More than 60,000 adherents of a global religion have flocked to Melbourne to sing, pray and be dunked in water at one of the city’s most hallowed sporting grounds.
Jehovah’s Witnesses from over 60 countries are attending a three-day conference at Etihad Stadium in the Victorian capital.
A little religious rivalry has developed, with the faithful hoping to beat the stadium’s previous attendance record of 70,000 claimed by Catholics at their Jubilee Mass in the year 2000.
Fairfax Media reports that the average cost of a hotel room in Melbourne has soared from $150 to $500 over the weekend in anticipation of the event.
This year’s conference celebrates 100 years of Christ’s rule as “King” of God’s Empire, a tenure that supposedly began in 1914. Highlights will include two Biblical reenactments and a mass baptism.
Each year, church members attend large international conventions like these, which always last for three days – the same length of time that Jesus Christ was buried before allegedly rising from the dead.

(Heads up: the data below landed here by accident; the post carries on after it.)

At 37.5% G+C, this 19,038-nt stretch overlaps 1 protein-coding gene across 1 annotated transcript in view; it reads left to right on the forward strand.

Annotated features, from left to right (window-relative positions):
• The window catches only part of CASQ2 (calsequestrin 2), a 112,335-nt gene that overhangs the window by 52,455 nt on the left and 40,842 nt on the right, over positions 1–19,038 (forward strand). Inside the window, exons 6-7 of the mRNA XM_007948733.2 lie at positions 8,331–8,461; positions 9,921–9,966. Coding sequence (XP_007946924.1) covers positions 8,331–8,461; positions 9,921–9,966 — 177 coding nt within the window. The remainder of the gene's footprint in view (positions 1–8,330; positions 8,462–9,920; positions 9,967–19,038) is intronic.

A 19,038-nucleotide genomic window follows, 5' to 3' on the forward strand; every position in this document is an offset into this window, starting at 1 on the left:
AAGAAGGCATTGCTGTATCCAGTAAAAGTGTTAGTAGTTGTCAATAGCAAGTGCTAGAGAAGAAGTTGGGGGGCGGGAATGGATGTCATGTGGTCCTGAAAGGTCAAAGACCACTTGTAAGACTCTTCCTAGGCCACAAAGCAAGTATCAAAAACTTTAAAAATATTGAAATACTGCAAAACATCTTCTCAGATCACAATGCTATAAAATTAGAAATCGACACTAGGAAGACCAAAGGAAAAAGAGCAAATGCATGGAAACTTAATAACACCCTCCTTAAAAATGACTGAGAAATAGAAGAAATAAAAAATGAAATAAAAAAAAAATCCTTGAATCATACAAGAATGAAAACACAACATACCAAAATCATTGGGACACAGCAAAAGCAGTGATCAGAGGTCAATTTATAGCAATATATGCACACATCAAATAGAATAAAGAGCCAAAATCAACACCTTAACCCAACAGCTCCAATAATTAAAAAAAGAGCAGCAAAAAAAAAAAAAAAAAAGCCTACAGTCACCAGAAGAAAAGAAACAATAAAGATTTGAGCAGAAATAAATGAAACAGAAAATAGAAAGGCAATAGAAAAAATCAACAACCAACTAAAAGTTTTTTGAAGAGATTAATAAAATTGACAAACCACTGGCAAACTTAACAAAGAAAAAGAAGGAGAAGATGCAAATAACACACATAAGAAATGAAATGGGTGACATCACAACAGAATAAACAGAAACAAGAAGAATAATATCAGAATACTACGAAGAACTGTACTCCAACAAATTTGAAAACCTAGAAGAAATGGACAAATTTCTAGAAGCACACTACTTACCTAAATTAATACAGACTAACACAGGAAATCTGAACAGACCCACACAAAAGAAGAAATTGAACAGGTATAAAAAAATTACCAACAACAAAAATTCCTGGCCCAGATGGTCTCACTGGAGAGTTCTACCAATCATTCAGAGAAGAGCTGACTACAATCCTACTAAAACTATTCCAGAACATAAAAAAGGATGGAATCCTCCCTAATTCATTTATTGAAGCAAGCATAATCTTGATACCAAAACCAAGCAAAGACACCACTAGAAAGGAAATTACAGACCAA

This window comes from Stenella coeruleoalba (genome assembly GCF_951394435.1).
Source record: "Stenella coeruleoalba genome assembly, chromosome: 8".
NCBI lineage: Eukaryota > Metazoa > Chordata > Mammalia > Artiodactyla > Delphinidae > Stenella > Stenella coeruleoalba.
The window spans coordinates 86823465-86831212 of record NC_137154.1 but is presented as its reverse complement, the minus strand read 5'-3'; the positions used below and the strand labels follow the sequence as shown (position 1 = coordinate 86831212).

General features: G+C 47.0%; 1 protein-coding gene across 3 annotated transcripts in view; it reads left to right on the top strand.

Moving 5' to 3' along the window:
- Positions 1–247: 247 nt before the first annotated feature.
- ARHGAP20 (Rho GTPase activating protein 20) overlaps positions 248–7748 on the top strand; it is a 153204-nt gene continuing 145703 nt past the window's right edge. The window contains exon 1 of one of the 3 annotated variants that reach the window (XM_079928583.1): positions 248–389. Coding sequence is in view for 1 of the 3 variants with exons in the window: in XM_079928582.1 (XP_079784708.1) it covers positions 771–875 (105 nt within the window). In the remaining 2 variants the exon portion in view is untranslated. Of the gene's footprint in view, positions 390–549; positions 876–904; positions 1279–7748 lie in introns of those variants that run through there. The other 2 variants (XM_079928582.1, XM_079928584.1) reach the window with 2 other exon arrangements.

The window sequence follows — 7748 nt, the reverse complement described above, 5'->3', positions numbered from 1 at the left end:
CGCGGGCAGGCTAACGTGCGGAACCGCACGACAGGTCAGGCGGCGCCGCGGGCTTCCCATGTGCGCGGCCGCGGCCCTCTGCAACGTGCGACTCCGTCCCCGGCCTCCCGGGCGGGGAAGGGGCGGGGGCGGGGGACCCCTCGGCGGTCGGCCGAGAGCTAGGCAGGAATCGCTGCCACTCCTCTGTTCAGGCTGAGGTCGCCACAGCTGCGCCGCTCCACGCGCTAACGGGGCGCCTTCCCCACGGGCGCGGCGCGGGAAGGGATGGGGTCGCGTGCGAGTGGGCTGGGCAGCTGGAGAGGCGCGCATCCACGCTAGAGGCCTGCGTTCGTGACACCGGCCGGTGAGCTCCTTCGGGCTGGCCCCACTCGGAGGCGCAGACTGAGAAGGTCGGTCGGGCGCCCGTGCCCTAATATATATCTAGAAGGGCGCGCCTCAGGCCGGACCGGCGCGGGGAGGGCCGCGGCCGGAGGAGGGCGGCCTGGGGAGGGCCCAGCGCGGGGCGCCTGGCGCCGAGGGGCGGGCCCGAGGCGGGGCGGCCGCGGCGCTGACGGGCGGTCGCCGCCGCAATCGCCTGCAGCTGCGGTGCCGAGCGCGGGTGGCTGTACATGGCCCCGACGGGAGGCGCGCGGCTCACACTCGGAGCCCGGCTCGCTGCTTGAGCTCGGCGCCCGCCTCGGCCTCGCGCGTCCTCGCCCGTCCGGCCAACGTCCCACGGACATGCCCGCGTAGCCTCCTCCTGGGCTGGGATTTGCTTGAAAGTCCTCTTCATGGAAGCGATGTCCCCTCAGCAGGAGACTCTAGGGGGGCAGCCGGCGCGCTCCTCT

The program will be live in five languages (English, Auslan, Vietnamese, Korean and Chinese) and simultaneously interpreted into 8 languages (Greek, Spanish, Italian, Croatian, Samoan, Arabic, Tagalog and Japanese).
While Jehovah’s Witnesses claim to be Christians, their beliefs are recognised as distinct from mainstream Christian faiths.
The church’s members numbered almost 8 million in 2013, the JW website estimates, and spent a total of 1.8 billion hours of door knocking over that year.
The religion is not to be confused with the Church of Jesus Christ of Latter Day Saints, or Mormons, which was also founded by an American in the 1800s.
Jehova’s Witnesses are known for their tireless door-knocking and pamphlet-dropping campaigns.
The event is free and non-members of the church are reportedly welcomed. Those worried about being pressured to donate need not fear – collections are never taken, the church confirmed.